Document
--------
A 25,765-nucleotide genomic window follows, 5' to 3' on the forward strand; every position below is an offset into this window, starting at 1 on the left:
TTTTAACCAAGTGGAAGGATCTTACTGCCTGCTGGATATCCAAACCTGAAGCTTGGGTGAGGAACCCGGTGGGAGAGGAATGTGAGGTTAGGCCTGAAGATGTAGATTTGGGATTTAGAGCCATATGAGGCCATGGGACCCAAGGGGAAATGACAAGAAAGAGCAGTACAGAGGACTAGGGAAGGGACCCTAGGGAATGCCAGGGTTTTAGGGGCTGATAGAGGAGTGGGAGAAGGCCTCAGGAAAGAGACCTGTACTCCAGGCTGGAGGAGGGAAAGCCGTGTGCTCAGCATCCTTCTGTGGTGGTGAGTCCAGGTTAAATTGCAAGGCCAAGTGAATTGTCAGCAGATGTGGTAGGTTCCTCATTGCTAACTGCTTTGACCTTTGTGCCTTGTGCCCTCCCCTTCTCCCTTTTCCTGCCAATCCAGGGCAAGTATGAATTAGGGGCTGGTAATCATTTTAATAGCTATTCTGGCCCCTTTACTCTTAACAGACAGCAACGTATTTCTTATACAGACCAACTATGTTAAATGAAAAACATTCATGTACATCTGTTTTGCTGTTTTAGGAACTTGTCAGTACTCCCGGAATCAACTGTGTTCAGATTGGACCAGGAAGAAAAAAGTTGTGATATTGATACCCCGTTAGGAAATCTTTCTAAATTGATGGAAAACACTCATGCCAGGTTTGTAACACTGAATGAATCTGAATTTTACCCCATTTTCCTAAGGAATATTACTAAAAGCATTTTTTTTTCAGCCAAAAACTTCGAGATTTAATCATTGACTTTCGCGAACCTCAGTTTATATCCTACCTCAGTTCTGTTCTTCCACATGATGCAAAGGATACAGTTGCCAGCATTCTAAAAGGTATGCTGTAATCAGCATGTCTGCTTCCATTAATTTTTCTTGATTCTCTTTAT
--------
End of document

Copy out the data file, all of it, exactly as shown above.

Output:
A 25,765-nucleotide genomic window follows, 5' to 3' on the forward strand; every position below is an offset into this window, starting at 1 on the left:
TTTTAACCAAGTGGAAGGATCTTACTGCCTGCTGGATATCCAAACCTGAAGCTTGGGTGAGGAACCCGGTGGGAGAGGAATGTGAGGTTAGGCCTGAAGATGTAGATTTGGGATTTAGAGCCATATGAGGCCATGGGACCCAAGGGGAAATGACAAGAAAGAGCAGTACAGAGGACTAGGGAAGGGACCCTAGGGAATGCCAGGGTTTTAGGGGCTGATAGAGGAGTGGGAGAAGGCCTCAGGAAAGAGACCTGTACTCCAGGCTGGAGGAGGGAAAGCCGTGTGCTCAGCATCCTTCTGTGGTGGTGAGTCCAGGTTAAATTGCAAGGCCAAGTGAATTGTCAGCAGATGTGGTAGGTTCCTCATTGCTAACTGCTTTGACCTTTGTGCCTTGTGCCCTCCCCTTCTCCCTTTTCCTGCCAATCCAGGGCAAGTATGAATTAGGGGCTGGTAATCATTTTAATAGCTATTCTGGCCCCTTTACTCTTAACAGACAGCAACGTATTTCTTATACAGACCAACTATGTTAAATGAAAAACATTCATGTACATCTGTTTTGCTGTTTTAGGAACTTGTCAGTACTCCCGGAATCAACTGTGTTCAGATTGGACCAGGAAGAAAAAAGTTGTGATATTGATACCCCGTTAGGAAATCTTTCTAAATTGATGGAAAACACTCATGCCAGGTTTGTAACACTGAATGAATCTGAATTTTACCCCATTTTCCTAAGGAATATTACTAAAAGCATTTTTTTTTCAGCCAAAAACTTCGAGATTTAATCATTGACTTTCGCGAACCTCAGTTTATATCCTACCTCAGTTCTGTTCTTCCACATGATGCAAAGGATACAGTTGCCAGCATTCTAAAAGGTATGCTGTAATCAGCATGTCTGCTTCCATTAATTTTTCTTGATTCTCTTTAT